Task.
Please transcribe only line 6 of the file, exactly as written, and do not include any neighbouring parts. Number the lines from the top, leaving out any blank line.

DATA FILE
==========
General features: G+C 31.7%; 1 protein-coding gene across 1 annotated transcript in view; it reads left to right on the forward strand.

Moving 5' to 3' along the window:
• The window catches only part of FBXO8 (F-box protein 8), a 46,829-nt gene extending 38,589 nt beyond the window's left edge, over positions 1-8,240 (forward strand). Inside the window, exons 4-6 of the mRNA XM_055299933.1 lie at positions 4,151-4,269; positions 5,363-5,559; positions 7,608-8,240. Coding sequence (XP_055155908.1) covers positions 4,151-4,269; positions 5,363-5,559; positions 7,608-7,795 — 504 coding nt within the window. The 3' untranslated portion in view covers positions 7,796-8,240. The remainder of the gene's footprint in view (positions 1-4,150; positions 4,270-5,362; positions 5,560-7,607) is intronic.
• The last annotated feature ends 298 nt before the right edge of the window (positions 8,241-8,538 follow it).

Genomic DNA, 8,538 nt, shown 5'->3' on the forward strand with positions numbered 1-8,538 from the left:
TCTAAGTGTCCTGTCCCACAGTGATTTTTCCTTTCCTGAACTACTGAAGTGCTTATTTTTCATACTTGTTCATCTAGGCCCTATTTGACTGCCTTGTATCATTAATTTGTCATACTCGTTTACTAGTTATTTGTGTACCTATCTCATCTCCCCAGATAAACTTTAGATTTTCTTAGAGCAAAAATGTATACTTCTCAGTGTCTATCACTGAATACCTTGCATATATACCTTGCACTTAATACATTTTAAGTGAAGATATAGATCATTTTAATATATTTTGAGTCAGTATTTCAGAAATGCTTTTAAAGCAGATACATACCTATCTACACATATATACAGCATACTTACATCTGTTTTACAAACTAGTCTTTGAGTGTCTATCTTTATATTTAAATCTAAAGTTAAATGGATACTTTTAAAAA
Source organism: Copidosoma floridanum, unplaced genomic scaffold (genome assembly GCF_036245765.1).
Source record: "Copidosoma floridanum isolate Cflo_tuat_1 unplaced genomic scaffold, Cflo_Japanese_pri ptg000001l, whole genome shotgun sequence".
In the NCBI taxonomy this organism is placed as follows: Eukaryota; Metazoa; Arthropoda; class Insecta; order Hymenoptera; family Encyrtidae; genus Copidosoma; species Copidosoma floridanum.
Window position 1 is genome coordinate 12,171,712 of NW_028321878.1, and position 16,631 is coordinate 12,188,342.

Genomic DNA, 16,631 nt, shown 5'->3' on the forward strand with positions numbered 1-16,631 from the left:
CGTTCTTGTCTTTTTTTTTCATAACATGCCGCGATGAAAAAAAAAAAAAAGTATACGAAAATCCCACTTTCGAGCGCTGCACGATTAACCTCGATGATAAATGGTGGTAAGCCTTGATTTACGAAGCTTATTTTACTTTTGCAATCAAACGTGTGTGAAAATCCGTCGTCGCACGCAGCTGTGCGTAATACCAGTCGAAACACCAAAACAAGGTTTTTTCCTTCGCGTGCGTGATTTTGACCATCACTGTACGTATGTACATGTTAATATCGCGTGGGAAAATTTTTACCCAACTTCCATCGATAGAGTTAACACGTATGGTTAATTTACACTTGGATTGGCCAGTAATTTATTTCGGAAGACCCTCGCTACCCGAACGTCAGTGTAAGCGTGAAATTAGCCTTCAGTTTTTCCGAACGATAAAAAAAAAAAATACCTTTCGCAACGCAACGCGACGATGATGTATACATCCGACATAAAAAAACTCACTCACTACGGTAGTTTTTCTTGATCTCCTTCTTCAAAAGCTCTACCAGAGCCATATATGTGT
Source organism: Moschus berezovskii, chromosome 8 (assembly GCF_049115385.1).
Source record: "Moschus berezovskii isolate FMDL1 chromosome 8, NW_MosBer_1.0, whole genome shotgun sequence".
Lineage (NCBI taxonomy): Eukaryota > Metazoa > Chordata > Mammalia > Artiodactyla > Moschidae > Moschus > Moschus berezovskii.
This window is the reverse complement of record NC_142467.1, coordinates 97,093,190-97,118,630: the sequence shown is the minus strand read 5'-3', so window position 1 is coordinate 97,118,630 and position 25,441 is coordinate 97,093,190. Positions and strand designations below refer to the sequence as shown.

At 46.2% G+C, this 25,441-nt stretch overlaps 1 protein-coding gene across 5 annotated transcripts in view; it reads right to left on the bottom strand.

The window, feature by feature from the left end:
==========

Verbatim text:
TCTAAGTGTCCTGTCCCACAGTGATTTTTCCTTTCCTGAACTACTGAAGTGCTTATTTTTCATACTTGTTCATCTAGGCCCTATTTGACTGCCTTGTATCATTAATTTGTCATACTCGTTTACTAGTTATTTGTGTACCTATCTCATCTCCCCAGATAAACTTTAGATTTTCTTAGAGCAAAAATGTATACTTCTCAGTGTCTATCACTGAATACCTTGCATATATACCTTGCACTTAATACATTTTAAGTGAAGATATAGATCATTTTAATATATTTTGAGTCAGTATTTCAGAAATGCTTTTAAAGCAGATACATACCTATCTACACATATATACAGCATACTTACATCTGTTTTACAAACTAGTCTTTGAGTGTCTATCTTTATATTTAAATCTAAAGTTAAATGGATACTTTTAAAAA